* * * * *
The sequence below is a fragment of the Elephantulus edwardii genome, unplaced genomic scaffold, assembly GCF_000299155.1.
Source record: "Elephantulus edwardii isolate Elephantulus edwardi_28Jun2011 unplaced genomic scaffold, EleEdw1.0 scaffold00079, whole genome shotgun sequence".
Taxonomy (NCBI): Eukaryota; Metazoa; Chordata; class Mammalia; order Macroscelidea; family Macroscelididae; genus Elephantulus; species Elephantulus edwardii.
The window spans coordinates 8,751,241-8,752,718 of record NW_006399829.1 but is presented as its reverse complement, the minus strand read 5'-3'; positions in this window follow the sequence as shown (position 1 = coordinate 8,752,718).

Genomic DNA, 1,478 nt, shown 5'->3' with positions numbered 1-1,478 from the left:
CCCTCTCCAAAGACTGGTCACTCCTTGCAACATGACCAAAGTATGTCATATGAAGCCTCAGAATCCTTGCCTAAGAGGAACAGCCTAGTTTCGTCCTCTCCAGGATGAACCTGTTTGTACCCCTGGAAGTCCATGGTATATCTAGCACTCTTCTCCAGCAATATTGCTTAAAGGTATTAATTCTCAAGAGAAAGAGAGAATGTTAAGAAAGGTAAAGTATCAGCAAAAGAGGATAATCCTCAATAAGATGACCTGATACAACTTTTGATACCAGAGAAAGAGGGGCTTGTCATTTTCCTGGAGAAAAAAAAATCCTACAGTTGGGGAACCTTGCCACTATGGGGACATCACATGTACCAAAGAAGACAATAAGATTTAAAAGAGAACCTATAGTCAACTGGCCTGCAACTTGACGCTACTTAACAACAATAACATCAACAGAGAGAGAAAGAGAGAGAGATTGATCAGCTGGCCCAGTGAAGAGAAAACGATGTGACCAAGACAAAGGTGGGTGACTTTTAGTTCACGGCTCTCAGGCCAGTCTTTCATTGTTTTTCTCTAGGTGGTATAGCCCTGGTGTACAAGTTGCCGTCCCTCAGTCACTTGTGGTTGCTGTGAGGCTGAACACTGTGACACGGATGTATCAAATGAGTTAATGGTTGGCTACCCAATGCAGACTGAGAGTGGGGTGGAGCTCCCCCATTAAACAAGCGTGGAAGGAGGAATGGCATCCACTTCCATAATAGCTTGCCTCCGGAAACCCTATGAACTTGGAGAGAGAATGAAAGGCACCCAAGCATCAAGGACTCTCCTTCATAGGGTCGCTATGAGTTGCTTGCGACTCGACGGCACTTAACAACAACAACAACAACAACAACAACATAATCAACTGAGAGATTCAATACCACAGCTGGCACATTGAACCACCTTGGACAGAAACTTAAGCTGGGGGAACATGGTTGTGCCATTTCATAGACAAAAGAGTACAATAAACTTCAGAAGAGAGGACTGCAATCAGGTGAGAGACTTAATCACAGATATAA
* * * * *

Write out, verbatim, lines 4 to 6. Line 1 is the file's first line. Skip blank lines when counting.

The window spans coordinates 8,751,241-8,752,718 of record NW_006399829.1 but is presented as its reverse complement, the minus strand read 5'-3'; positions in this window follow the sequence as shown (position 1 = coordinate 8,752,718).

Genomic DNA, 1,478 nt, shown 5'->3' with positions numbered 1-1,478 from the left:
CCCTCTCCAAAGACTGGTCACTCCTTGCAACATGACCAAAGTATGTCATATGAAGCCTCAGAATCCTTGCCTAAGAGGAACAGCCTAGTTTCGTCCTCTCCAGGATGAACCTGTTTGTACCCCTGGAAGTCCATGGTATATCTAGCACTCTTCTCCAGCAATATTGCTTAAAGGTATTAATTCTCAAGAGAAAGAGAGAATGTTAAGAAAGGTAAAGTATCAGCAAAAGAGGATAATCCTCAATAAGATGACCTGATACAACTTTTGATACCAGAGAAAGAGGGGCTTGTCATTTTCCTGGAGAAAAAAAAATCCTACAGTTGGGGAACCTTGCCACTATGGGGACATCACATGTACCAAAGAAGACAATAAGATTTAAAAGAGAACCTATAGTCAACTGGCCTGCAACTTGACGCTACTTAACAACAATAACATCAACAGAGAGAGAAAGAGAGAGAGATTGATCAGCTGGCCCAGTGAAGAGAAAACGATGTGACCAAGACAAAGGTGGGTGACTTTTAGTTCACGGCTCTCAGGCCAGTCTTTCATTGTTTTTCTCTAGGTGGTATAGCCCTGGTGTACAAGTTGCCGTCCCTCAGTCACTTGTGGTTGCTGTGAGGCTGAACACTGTGACACGGATGTATCAAATGAGTTAATGGTTGGCTACCCAATGCAGACTGAGAGTGGGGTGGAGCTCCCCCATTAAACAAGCGTGGAAGGAGGAATGGCATCCACTTCCATAATAGCTTGCCTCCGGAAACCCTATGAACTTGGAGAGAGAATGAAAGGCACCCAAGCATCAAGGACTCTCCTTCATAGGGTCGCTATGAGTTGCTTGCGACTCGACGGCACTTAACAACAACAACAACAACAACAACAACATAATCAACTGAGAGATTCAATACCACAGCTGGCACATTGAACCACCTTGGACAGAAACTTAAGCTGGGGGAACATGGTTGTGCCATTTCATAGACAAAAGAGTACAATAAACTTCAGAAGAGAGGACTGCAATCAGGTGAGAGACTTAATCACAGATATAA